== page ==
Rhinitis literally means inflammation of the lining of the nose and typically causes symptoms such as itching, sneezing, a runny nose and nasal blockage. It can be caused by allergic or non-allergic mechanisms but differentiation is important to determine if modifying your environment or reducing exposure to the causative allergen(s) will lead to an improvement in symptoms. It may also determine if immunotherapy may be helpful.
Allergic rhinitis is common and affects up to 30% of the UK population, and may be seasonal – due to pollens (i.e. “hayfever”), or persistent – for example due to house dust mite, cats, dogs, or other pets. People often perceive this as a persistent cold.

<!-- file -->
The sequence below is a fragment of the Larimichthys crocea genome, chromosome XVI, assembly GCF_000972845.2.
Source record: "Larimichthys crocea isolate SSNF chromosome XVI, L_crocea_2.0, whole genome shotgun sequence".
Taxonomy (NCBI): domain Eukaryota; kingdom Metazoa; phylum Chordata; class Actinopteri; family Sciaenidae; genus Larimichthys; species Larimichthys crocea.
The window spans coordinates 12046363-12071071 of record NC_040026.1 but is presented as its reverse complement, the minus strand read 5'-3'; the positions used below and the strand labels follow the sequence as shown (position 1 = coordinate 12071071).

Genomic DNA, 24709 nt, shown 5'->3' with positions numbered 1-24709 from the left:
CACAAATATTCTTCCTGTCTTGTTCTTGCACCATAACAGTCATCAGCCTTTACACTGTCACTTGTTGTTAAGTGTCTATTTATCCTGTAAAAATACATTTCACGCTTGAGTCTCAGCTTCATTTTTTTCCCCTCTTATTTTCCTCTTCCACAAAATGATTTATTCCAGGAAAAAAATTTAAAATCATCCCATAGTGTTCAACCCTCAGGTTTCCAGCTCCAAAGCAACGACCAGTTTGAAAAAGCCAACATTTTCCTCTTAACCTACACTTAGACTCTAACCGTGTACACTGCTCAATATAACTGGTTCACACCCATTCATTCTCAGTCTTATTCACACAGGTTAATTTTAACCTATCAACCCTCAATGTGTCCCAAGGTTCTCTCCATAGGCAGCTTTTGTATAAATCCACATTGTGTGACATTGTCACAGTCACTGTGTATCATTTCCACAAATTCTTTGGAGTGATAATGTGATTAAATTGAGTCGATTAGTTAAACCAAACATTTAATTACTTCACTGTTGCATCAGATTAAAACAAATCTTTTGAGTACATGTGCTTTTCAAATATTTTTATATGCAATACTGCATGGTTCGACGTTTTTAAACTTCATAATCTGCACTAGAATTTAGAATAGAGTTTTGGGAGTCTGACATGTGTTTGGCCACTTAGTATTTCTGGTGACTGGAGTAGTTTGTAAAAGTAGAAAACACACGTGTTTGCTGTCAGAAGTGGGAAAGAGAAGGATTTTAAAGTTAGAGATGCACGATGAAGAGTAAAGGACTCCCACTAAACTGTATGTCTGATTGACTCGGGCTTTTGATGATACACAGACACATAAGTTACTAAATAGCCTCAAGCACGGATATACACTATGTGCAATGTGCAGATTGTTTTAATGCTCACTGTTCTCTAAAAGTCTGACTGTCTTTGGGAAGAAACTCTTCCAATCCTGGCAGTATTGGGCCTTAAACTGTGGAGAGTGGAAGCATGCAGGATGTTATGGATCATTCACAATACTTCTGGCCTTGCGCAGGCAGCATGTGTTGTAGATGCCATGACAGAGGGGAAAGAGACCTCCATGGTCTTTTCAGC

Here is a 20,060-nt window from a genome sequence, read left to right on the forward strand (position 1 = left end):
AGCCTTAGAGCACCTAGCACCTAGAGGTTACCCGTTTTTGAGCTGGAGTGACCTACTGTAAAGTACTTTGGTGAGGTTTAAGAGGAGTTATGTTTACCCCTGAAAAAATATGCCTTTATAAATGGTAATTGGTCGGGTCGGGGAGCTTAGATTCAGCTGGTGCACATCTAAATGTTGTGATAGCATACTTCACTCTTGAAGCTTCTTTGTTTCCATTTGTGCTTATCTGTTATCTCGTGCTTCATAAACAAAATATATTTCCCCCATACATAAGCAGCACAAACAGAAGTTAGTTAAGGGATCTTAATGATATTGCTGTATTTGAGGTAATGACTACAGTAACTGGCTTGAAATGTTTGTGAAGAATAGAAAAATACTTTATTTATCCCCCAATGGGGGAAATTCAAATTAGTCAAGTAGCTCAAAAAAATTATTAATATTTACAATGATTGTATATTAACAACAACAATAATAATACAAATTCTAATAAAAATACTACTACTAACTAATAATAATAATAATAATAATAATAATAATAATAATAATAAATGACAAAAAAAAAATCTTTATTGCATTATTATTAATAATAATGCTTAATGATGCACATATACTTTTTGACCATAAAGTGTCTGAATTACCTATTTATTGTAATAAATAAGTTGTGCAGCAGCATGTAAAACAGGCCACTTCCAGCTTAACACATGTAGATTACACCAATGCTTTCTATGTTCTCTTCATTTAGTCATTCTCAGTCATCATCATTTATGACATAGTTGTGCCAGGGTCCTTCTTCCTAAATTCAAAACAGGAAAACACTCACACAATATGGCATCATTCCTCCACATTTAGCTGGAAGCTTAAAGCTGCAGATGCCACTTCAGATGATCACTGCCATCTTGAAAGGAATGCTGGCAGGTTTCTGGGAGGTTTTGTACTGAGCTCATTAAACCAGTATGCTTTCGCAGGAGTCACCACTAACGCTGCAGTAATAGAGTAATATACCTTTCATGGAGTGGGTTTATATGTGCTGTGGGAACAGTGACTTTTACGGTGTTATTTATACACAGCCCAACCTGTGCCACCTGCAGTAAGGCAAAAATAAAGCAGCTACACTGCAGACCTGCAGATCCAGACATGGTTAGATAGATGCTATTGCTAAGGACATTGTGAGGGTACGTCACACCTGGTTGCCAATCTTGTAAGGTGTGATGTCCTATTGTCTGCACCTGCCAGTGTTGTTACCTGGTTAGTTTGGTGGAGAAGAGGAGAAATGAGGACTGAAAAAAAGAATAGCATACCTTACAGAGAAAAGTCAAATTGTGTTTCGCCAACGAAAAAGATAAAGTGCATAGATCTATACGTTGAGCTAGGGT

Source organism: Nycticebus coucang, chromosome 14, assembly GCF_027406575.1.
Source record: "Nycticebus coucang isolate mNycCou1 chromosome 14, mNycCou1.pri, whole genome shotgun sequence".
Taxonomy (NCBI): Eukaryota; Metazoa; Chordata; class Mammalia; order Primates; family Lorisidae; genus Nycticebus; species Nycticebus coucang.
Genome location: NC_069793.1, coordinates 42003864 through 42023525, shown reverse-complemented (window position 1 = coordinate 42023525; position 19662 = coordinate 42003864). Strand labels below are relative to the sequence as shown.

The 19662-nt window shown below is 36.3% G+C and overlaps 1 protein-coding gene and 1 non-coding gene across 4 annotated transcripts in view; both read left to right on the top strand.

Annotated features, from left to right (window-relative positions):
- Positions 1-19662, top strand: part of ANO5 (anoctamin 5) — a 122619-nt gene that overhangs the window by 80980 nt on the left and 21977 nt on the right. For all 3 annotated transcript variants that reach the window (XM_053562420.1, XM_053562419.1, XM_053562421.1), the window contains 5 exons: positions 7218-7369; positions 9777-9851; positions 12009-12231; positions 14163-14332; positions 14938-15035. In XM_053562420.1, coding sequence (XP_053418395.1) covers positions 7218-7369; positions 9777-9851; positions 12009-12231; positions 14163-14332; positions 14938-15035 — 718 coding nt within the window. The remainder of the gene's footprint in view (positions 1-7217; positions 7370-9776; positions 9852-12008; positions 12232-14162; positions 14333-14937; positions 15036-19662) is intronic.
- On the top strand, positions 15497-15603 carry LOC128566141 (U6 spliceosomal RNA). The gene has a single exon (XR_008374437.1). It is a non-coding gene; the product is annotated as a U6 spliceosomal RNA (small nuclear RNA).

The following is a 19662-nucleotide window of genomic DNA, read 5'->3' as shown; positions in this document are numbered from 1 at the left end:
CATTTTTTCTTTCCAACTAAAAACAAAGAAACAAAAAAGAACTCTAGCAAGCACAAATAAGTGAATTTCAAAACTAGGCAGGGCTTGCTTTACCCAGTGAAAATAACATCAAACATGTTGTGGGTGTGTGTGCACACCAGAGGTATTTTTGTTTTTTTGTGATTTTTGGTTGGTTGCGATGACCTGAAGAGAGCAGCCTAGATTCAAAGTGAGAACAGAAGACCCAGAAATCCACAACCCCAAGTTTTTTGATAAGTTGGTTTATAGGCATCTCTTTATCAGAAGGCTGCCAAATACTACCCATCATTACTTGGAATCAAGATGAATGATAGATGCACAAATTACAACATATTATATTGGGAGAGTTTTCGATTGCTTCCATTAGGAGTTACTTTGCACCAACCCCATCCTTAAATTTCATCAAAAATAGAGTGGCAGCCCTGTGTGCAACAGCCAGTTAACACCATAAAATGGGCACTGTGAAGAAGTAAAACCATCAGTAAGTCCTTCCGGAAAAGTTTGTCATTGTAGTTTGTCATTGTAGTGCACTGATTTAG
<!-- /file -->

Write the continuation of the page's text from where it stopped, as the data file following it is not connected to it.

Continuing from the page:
Non-allergic rhinitis can be caused by infection eg the common cold virus, atmospheric particulate matter, changes in environmental temperature/humidity, medication and even alcohol.
Allergic rhinitis may be associated with chronic sinusitis, glue ear, exacerbations of asthma and nasal polyps.
There is increasing evidence that treating rhinitis effectively, which often co-exists with asthma, can greatly improve asthma symptoms too – the “unified airway”.